For Immediate Release:
Chief Jen Collins-Brown is proud to announce that the Topsfield Fire Department has been awarded a grant from the Commonwealth of Massachusetts to purchase a turnout gear extractor, a special washing machine made for firefighting gear to remove harmful carcinogens that lay in wake, off-gassing and seeping into the bodies of firefighters even when they are not fighting a building fire.
The Topsfield Fire Department has received a $6,416.72 Washer-Extractor Equipment Grant from the Executive Office of Public Safety and Security (EOPSS) and the Department of Fire Services (DFS). This funding will be used to purchase a washer-extractor to effectively clean firefighter turnout gear after it has been exposed to smoke, ash, or other hazardous materials so that firefighters do not have to wear contaminated gear.
TFD initially purchased a commercial grade washing machine over 15 years ago, before gear extractors were made available specifically for fire stations. In addition to gear extractors, TFD has implemented policies on gross decontamination on scene of a fire or similar incident with harmful exposures, as well as procedures for washing air-packs and hoses that become contaminated while fighting fires. Since then, technology has been advanced and turnout gear extractors have been uniquely designed to handle the soot and contaminants embedded in the rugged material that makes up firefighter’s gear.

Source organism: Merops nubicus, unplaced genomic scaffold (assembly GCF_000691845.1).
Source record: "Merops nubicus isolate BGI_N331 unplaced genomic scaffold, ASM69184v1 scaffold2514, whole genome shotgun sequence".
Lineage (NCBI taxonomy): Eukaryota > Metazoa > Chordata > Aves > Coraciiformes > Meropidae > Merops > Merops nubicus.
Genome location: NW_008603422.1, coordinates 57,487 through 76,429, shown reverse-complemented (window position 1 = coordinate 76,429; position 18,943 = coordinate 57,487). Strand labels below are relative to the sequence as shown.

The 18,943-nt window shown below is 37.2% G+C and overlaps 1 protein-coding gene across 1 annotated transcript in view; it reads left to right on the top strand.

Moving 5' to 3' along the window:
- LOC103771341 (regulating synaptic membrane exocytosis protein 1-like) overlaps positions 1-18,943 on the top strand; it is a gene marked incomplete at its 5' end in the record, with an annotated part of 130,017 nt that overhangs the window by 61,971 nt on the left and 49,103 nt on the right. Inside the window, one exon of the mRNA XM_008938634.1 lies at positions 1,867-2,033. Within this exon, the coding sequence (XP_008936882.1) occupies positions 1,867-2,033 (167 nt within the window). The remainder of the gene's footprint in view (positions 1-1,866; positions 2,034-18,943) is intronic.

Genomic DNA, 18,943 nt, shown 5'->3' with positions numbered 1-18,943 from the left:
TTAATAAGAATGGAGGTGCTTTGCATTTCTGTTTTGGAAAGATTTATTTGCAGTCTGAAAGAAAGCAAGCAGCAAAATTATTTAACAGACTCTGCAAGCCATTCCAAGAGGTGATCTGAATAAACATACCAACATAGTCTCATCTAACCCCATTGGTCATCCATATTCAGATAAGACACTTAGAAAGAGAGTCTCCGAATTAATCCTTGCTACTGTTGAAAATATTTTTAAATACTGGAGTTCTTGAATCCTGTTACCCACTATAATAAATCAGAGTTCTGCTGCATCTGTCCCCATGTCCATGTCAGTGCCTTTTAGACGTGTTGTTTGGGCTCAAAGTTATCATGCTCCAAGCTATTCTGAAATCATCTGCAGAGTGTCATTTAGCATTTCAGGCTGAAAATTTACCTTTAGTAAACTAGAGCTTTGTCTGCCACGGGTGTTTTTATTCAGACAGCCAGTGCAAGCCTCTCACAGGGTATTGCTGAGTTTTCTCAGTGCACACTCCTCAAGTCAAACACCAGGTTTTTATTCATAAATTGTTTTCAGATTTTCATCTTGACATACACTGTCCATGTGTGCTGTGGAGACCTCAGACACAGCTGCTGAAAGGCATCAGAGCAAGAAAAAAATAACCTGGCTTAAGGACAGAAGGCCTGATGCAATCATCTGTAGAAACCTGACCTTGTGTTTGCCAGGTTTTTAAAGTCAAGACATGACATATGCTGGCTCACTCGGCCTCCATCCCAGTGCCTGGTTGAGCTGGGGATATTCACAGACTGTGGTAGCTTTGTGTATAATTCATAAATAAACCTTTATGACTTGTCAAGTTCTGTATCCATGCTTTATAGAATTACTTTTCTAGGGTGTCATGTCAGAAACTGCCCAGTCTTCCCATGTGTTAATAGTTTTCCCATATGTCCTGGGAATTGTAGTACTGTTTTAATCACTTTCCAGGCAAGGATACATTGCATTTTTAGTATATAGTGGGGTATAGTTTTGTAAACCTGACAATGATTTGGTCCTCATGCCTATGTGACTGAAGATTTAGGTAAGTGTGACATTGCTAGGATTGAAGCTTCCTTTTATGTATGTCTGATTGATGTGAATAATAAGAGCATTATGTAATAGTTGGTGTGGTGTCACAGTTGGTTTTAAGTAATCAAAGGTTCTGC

A national standard set by the National Fire Protection Association (NFPA) on the care and cleaning of structural firefighting gear delineates specific types of machines that should be used to effectively remove cancer-causing chemicals after each exposure to smoke or fire. This grant will enable TFD personnel to clean their gear in a compliant manner after each exposure, and respond to the next emergency in gear that they know has been cleaned properly.
“This gear will protect our firefighters from receiving repeated exposure to the cancer causing chemicals they encounter on a daily basis” said Chief Collins-Brown. When a firefighter enters a building to search for and remove victims or extinguish a fire, ambient air temperatures can easily reach over 1,000 degrees Fahrenheit. This increase in temperature not only creates high levels of physical stress on our firefighters, but also super-heats their bodies, opening their sweat pores more than normal. This allows for the skin to absorb 400 times as much toxins every 5 degrees the skin temperature increases.
“We now know that the risk of being diagnosed with occupational cancer is among the greatest threats faced by modern firefighters, and establishment of an NFPA-compliant gear washing program is critical to mitigating that risk,” said State Fire Marshal Peter J. Ostroskey. “We are thankful that the Commonwealth has made this a priority and invested in the advancement of the ongoing cancer prevention efforts of fire departments across the state.”
Funding for this grant program was made available through the Baker-Polito administration for fire departments across the Commonwealth of Massachusetts.